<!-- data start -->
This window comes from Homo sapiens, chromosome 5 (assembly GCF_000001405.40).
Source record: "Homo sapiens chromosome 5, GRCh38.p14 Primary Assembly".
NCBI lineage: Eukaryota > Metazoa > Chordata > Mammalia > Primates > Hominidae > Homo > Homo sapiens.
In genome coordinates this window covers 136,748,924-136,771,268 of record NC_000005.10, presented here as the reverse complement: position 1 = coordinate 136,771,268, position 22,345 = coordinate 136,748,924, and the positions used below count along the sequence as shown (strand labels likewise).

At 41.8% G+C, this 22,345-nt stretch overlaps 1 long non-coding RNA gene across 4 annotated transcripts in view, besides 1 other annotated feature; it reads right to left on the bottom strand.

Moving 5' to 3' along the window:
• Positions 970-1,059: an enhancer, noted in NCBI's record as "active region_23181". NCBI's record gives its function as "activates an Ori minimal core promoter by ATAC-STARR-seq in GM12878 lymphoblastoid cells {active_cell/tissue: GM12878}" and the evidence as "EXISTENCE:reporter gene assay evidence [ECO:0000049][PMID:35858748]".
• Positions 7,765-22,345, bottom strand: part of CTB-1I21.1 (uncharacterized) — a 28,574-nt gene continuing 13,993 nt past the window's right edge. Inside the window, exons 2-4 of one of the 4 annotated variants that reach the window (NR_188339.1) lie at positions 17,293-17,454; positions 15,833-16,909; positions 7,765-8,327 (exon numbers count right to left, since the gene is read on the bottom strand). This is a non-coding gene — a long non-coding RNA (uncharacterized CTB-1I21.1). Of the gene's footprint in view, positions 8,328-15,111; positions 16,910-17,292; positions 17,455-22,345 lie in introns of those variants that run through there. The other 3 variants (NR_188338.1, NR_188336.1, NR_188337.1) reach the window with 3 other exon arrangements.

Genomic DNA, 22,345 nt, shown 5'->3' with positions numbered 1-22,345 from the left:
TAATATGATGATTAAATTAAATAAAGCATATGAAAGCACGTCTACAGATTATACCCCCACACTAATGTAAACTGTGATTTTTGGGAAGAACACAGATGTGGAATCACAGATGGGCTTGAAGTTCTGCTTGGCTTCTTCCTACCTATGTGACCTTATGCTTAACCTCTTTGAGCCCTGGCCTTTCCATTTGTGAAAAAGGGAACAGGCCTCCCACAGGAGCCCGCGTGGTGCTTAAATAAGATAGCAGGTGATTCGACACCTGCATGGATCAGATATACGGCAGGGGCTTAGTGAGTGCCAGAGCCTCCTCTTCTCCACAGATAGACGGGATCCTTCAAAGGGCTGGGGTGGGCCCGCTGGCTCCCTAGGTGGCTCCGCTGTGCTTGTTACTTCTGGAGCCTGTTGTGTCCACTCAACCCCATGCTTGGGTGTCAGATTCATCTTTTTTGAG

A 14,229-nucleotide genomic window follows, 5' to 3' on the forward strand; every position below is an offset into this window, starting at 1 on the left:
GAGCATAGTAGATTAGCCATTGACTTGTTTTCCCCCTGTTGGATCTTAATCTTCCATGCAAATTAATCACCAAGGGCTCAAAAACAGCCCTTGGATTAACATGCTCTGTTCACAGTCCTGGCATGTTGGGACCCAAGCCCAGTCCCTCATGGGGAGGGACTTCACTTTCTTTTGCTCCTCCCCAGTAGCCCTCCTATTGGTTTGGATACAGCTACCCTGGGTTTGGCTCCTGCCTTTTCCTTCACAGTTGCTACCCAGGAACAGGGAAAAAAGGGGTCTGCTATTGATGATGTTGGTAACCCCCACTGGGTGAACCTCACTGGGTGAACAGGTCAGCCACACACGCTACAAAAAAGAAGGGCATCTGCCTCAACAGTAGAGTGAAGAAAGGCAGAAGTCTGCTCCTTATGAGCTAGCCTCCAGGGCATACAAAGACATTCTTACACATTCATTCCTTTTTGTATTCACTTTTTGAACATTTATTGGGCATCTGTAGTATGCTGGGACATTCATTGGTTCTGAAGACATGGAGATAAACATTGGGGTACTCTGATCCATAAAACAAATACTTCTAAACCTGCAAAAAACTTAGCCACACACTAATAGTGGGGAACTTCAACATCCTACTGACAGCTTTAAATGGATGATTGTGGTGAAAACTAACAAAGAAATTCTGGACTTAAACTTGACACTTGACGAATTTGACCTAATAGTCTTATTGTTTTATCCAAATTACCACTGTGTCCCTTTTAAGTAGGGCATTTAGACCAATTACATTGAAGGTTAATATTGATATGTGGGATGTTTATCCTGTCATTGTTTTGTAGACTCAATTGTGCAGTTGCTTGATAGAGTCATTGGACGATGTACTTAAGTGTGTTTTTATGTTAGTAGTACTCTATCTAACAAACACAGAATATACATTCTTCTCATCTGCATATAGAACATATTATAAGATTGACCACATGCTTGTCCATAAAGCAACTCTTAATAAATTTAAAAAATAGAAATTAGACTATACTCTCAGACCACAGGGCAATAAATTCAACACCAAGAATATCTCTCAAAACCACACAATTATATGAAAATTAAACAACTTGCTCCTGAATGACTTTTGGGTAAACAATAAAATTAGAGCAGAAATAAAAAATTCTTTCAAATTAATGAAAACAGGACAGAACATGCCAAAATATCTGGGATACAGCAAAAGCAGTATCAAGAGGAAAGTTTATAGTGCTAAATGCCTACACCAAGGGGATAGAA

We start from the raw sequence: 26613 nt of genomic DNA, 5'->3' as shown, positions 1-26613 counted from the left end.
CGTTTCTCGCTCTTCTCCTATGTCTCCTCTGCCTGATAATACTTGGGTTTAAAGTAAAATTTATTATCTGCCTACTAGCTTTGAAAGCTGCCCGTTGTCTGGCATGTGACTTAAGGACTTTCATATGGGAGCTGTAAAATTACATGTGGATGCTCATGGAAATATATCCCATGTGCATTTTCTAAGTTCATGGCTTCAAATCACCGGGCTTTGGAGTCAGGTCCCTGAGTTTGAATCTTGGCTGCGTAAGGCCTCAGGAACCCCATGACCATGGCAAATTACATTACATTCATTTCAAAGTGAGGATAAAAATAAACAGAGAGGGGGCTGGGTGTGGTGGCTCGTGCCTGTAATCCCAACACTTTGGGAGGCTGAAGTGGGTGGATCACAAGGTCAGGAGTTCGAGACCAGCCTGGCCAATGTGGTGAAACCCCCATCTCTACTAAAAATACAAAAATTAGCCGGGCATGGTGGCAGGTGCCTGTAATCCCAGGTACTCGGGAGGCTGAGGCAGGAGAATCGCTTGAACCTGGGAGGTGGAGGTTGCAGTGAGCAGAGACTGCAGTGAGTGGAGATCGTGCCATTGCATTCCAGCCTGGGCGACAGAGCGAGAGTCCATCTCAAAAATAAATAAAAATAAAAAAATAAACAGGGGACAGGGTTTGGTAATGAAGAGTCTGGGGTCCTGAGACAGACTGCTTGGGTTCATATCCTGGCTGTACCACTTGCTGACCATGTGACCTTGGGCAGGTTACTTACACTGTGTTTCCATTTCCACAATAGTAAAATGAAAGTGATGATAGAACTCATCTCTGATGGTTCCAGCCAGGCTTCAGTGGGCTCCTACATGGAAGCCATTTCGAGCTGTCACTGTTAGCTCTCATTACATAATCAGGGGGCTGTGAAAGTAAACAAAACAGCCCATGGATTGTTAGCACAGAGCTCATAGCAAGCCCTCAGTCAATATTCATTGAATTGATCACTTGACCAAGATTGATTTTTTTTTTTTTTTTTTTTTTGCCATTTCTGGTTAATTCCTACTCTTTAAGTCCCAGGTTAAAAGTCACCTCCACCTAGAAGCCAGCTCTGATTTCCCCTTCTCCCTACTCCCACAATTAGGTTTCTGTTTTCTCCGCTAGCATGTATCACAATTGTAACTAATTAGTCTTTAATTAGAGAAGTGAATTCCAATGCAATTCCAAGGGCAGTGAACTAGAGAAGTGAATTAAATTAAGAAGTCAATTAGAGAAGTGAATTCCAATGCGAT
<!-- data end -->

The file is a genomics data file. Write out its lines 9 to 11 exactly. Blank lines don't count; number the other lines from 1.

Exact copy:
Genomic DNA, 22,345 nt, shown 5'->3' with positions numbered 1-22,345 from the left:
TAATATGATGATTAAATTAAATAAAGCATATGAAAGCACGTCTACAGATTATACCCCCACACTAATGTAAACTGTGATTTTTGGGAAGAACACAGATGTGGAATCACAGATGGGCTTGAAGTTCTGCTTGGCTTCTTCCTACCTATGTGACCTTATGCTTAACCTCTTTGAGCCCTGGCCTTTCCATTTGTGAAAAAGGGAACAGGCCTCCCACAGGAGCCCGCGTGGTGCTTAAATAAGATAGCAGGTGATTCGACACCTGCATGGATCAGATATACGGCAGGGGCTTAGTGAGTGCCAGAGCCTCCTCTTCTCCACAGATAGACGGGATCCTTCAAAGGGCTGGGGTGGGCCCGCTGGCTCCCTAGGTGGCTCCGCTGTGCTTGTTACTTCTGGAGCCTGTTGTGTCCACTCAACCCCATGCTTGGGTGTCAGATTCATCTTTTTTGAG

A 14,229-nucleotide genomic window follows, 5' to 3' on the forward strand; every position below is an offset into this window, starting at 1 on the left: